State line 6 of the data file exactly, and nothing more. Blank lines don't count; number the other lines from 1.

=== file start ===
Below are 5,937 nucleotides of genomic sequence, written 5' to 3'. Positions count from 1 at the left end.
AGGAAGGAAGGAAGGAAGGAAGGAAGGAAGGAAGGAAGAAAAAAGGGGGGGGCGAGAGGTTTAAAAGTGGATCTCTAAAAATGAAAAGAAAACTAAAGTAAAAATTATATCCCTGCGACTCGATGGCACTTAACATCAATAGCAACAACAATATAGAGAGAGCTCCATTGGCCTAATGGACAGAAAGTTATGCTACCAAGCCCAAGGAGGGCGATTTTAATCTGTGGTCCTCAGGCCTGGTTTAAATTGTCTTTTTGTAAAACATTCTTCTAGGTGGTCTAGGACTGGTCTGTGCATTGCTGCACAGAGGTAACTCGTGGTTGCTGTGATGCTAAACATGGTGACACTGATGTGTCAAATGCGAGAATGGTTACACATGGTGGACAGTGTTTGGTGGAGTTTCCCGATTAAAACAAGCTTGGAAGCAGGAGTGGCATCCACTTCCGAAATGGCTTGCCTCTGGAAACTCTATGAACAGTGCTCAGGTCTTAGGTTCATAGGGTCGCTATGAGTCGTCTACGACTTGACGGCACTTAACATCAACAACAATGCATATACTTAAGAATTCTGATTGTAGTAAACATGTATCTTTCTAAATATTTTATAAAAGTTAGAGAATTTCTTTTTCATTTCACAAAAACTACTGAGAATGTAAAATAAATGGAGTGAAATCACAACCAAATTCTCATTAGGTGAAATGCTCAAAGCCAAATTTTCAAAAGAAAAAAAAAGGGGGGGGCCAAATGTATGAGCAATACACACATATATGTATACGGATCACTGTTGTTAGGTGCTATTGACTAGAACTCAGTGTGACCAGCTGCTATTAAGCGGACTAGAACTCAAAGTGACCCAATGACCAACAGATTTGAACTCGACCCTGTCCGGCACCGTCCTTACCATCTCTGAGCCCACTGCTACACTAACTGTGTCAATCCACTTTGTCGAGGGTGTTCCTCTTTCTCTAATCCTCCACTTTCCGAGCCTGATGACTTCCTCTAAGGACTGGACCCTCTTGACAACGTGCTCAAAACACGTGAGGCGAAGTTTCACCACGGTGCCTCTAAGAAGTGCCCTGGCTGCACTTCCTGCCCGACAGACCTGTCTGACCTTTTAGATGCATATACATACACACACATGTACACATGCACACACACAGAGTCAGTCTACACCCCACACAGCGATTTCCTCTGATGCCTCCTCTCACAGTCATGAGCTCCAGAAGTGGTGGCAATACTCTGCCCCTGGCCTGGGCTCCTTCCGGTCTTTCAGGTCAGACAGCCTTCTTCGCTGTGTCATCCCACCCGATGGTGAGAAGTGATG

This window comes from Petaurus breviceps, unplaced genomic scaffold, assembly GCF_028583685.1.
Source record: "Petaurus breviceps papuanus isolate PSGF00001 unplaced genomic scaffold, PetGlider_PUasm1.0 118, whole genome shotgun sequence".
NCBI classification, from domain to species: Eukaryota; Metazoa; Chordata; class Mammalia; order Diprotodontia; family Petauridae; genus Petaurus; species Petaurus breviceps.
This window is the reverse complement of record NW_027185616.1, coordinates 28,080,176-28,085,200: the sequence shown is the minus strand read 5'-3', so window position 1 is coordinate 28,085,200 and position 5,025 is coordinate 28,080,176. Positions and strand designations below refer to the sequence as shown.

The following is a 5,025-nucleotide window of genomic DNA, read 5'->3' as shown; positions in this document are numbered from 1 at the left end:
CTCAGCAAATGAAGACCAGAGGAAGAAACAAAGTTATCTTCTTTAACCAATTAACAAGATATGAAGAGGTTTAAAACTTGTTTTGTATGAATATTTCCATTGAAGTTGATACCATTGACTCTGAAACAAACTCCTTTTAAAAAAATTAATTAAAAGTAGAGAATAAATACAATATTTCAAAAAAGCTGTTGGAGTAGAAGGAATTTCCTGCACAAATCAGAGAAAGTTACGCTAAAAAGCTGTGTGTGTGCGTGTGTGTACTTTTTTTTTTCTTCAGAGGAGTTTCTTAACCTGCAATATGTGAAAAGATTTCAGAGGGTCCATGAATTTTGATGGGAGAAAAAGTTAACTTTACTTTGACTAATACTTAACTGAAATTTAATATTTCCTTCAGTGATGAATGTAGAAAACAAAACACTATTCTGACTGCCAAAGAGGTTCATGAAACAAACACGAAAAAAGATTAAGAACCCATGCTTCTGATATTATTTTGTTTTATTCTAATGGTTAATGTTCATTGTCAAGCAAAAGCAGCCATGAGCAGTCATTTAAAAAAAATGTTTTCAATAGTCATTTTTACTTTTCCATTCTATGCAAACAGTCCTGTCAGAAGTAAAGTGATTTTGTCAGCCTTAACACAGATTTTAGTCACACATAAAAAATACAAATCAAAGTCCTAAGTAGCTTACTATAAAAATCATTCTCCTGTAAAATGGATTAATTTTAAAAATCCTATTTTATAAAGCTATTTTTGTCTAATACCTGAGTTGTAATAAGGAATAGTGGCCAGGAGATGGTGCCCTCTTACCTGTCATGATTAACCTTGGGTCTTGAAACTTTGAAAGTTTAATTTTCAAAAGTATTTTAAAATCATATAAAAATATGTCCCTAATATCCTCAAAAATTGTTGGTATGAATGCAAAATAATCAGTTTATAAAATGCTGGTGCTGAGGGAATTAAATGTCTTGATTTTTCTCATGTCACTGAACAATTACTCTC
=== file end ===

This window is the reverse complement of record NW_027185616.1, coordinates 28,080,176-28,085,200: the sequence shown is the minus strand read 5'-3', so window position 1 is coordinate 28,085,200 and position 5,025 is coordinate 28,080,176. Positions and strand designations below refer to the sequence as shown.